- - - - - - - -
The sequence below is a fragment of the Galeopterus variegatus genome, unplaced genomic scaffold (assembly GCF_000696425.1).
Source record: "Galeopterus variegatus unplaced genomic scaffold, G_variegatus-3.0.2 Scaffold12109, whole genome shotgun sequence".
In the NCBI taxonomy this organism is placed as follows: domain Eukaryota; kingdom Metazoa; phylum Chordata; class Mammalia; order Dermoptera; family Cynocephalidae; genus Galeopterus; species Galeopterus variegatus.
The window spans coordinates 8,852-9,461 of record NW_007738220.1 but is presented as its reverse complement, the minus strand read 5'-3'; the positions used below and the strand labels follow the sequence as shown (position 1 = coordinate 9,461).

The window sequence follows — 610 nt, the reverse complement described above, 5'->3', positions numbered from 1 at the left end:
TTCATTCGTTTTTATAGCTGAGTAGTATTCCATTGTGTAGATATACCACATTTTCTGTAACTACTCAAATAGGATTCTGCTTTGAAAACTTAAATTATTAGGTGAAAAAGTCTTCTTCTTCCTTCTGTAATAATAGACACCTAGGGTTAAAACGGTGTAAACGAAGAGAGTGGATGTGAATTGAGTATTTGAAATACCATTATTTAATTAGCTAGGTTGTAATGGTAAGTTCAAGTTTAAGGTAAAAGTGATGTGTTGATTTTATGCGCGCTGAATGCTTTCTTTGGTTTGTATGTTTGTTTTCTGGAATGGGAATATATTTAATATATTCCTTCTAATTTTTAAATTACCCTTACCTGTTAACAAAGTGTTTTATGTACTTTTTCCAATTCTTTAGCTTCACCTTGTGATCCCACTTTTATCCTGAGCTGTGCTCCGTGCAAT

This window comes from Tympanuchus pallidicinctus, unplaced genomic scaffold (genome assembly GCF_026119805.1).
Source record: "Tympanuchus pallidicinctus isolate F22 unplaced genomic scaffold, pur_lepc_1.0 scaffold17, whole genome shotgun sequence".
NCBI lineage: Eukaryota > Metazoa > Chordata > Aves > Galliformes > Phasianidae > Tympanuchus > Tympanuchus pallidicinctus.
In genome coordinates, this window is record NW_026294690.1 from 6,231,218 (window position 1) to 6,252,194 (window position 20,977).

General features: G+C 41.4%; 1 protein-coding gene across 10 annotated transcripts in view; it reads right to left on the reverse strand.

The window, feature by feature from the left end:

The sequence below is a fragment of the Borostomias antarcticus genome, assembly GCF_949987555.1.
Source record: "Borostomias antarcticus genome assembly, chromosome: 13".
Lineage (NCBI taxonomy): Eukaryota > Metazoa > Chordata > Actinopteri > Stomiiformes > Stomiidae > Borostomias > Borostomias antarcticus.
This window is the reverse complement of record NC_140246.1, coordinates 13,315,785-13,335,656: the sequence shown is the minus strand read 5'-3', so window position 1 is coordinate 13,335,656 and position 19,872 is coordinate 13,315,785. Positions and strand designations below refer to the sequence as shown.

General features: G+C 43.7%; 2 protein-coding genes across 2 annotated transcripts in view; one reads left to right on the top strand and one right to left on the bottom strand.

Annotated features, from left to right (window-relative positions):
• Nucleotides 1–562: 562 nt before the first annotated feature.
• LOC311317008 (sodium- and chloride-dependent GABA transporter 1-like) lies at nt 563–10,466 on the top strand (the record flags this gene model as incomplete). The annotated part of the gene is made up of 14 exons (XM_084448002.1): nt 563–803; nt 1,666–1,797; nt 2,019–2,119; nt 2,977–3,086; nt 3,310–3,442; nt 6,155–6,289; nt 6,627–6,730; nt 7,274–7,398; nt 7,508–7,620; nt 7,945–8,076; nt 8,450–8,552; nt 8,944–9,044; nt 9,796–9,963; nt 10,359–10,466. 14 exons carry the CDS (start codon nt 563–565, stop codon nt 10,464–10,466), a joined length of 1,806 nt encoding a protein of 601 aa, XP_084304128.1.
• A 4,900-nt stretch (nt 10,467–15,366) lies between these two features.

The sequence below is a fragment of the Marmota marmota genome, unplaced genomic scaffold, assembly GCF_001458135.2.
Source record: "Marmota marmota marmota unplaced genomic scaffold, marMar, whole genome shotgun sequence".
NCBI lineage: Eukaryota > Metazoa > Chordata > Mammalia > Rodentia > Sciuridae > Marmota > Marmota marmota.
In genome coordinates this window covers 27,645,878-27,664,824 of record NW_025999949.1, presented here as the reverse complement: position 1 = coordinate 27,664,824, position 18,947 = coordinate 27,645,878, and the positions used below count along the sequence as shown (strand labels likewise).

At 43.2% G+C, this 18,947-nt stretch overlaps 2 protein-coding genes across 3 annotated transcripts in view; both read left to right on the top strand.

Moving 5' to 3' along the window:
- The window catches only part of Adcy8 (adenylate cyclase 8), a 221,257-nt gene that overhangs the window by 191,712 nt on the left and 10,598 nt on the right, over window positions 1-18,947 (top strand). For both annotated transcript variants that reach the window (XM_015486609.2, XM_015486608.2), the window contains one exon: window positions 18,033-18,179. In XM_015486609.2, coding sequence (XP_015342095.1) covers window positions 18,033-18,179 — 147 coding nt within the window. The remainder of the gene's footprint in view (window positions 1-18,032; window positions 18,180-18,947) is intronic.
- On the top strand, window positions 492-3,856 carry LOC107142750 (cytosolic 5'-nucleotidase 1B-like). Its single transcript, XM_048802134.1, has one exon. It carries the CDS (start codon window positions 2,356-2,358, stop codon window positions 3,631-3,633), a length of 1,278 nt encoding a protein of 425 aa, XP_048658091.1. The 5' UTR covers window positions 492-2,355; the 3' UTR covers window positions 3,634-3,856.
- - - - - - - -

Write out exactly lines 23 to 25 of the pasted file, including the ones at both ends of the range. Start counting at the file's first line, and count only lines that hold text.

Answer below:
Source record: "Marmota marmota marmota unplaced genomic scaffold, marMar, whole genome shotgun sequence".
NCBI lineage: Eukaryota > Metazoa > Chordata > Mammalia > Rodentia > Sciuridae > Marmota > Marmota marmota.
In genome coordinates this window covers 27,645,878-27,664,824 of record NW_025999949.1, presented here as the reverse complement: position 1 = coordinate 27,664,824, position 18,947 = coordinate 27,645,878, and the positions used below count along the sequence as shown (strand labels likewise).